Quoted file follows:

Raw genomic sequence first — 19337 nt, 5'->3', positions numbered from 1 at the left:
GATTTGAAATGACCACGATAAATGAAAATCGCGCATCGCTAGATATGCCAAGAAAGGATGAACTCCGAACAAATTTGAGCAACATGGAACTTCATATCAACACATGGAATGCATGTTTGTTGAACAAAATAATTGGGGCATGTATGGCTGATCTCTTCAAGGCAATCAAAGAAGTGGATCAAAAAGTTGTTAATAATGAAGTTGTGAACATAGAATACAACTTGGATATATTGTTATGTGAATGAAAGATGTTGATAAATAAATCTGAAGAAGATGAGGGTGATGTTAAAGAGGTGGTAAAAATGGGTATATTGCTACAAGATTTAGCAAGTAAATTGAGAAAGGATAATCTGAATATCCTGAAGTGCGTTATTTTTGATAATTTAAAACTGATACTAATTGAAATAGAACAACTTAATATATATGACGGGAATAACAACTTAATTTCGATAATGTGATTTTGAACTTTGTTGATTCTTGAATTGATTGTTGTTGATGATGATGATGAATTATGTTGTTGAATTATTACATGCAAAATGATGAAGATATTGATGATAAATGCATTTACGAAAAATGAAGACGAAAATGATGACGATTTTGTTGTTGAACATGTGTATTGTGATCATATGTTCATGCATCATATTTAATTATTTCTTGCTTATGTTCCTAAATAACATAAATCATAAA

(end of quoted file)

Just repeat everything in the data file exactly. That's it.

Raw genomic sequence first — 19337 nt, 5'->3', positions numbered from 1 at the left:
GATTTGAAATGACCACGATAAATGAAAATCGCGCATCGCTAGATATGCCAAGAAAGGATGAACTCCGAACAAATTTGAGCAACATGGAACTTCATATCAACACATGGAATGCATGTTTGTTGAACAAAATAATTGGGGCATGTATGGCTGATCTCTTCAAGGCAATCAAAGAAGTGGATCAAAAAGTTGTTAATAATGAAGTTGTGAACATAGAATACAACTTGGATATATTGTTATGTGAATGAAAGATGTTGATAAATAAATCTGAAGAAGATGAGGGTGATGTTAAAGAGGTGGTAAAAATGGGTATATTGCTACAAGATTTAGCAAGTAAATTGAGAAAGGATAATCTGAATATCCTGAAGTGCGTTATTTTTGATAATTTAAAACTGATACTAATTGAAATAGAACAACTTAATATATATGACGGGAATAACAACTTAATTTCGATAATGTGATTTTGAACTTTGTTGATTCTTGAATTGATTGTTGTTGATGATGATGATGAATTATGTTGTTGAATTATTACATGCAAAATGATGAAGATATTGATGATAAATGCATTTACGAAAAATGAAGACGAAAATGATGACGATTTTGTTGTTGAACATGTGTATTGTGATCATATGTTCATGCATCATATTTAATTATTTCTTGCTTATGTTCCTAAATAACATAAATCATAAA